Best Practices for Identity and Access Management

Best Practices for Identity and Access Management
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Ways to Secure Identity and Authentication

The best practices for identity include integrating two-factor authentication with network access control. This will help manage access to

network resources (applications and information) that require protection.

Passwords are often the preferred means to identify a person. Their popularity derives from their ease of use. The future of network security and access control will depend on a more secure identity than passwords alone. There are too many problems with password-only authentication as users tend to forget them, are cracked by hackers, captured through key-loggers, or given away by the users themselves. Therefore, to overcome many of the password concerns, biometric devices, smartcards and tokens have been utilized for user authentication.

Biometric devices are able to scan what something is. They use a hardware/software configuration that can secure a person’s identity and authentication. These devices are fairly effective, reliable and accurate for many users; and for some organizations, it has been their choice in securing environments. If a biometric system is applied to either a computer or a secured space, it alone can provide sufficient identity and authentication; but, used in addition to passwords it provides the “something you know” component as well. Together, using passwords and biometric control access devices (applying two-factor authentication) can increase security.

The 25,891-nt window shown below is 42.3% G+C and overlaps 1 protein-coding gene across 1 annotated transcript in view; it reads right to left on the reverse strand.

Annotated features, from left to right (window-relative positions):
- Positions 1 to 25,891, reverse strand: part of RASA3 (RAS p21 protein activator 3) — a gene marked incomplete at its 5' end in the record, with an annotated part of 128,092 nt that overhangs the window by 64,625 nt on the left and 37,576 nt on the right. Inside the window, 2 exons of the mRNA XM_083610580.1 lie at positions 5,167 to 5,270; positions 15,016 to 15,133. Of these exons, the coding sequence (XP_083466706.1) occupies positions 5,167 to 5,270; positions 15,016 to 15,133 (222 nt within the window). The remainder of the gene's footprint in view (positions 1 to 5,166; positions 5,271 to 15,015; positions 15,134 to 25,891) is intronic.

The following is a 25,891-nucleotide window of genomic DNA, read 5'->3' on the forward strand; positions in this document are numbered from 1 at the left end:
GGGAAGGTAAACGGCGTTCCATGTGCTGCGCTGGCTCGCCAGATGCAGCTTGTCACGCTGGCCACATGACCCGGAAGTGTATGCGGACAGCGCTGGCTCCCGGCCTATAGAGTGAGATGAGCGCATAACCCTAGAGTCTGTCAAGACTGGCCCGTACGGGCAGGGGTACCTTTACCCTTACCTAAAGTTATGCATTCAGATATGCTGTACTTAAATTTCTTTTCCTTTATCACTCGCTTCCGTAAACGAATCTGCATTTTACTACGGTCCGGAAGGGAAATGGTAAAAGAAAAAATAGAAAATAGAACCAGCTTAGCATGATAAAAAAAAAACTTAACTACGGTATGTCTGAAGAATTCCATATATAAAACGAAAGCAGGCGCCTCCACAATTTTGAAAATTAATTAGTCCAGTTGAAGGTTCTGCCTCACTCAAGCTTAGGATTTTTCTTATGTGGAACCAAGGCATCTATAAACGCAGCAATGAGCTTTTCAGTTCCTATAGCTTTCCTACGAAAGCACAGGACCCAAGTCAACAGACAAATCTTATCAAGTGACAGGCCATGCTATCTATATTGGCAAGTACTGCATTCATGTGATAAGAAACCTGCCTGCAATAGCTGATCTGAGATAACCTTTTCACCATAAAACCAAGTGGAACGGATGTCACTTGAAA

If biometric devices are too costly, the two-factor authentication can also be implemented by using a small token card. Now, this compact electronic device provides the “something you have” component. In attempting to authenticate (login), the system verifies someone’s identity to prove that he is the person he claims to be. Again, if used together with passwords–applying two-factor authentication–they, too, just like with biometric devices, can also secure identity and authentication.

* For more authentication alternatives, see Clemmer’s article: Authentication: Password Alternatives

Access Management

Access management consists of managing authorized personnel who have a “need to know” or “need to use” basis for entering or accessing secured systems or spaces. An access control policy can safeguard data by forbidding or granting a right of access, and access logs and control systems are ideal for controlling access.

Access management requires user authentication and secrecy. Authentication determines who a person is, while secrecy plays a role in controlling access and keeping unauthorized users from entering a secured computer, network, or environment. Together, these two factors are seen as “Best Practices for Identity and Access Management.”

Software/Hardware Access Management: Server software-based security helps manage access to networks; and locks, security alarms, surveillance videos, and biometric devices are primarily used hardware systems for controlling physical access. Note: Physical security is an important component of access management.

Access Management Tip: Within the operating system, establish new rules for access. Remember, software-level security is an important component of access management, too, as it protects the files based on the security settings computer users establish.

Access and Identity Tools

Here are a few security tools to control access:

  • Logon Sentry is a program for Mac computers that can guard data and secure it from illegal break-ins.

  • Symantec Network Access Control 11.0 controls access to networks and enforces endpoint security policy. It’s ideal for Windows platform users.

References Section

Krause M, Tipton H. The Handbook of Information Security, publisher CRC Press LLC, isbn 0849399475. Implementation of Access Controls: Two Factor Authentication: Custom Security Policies:

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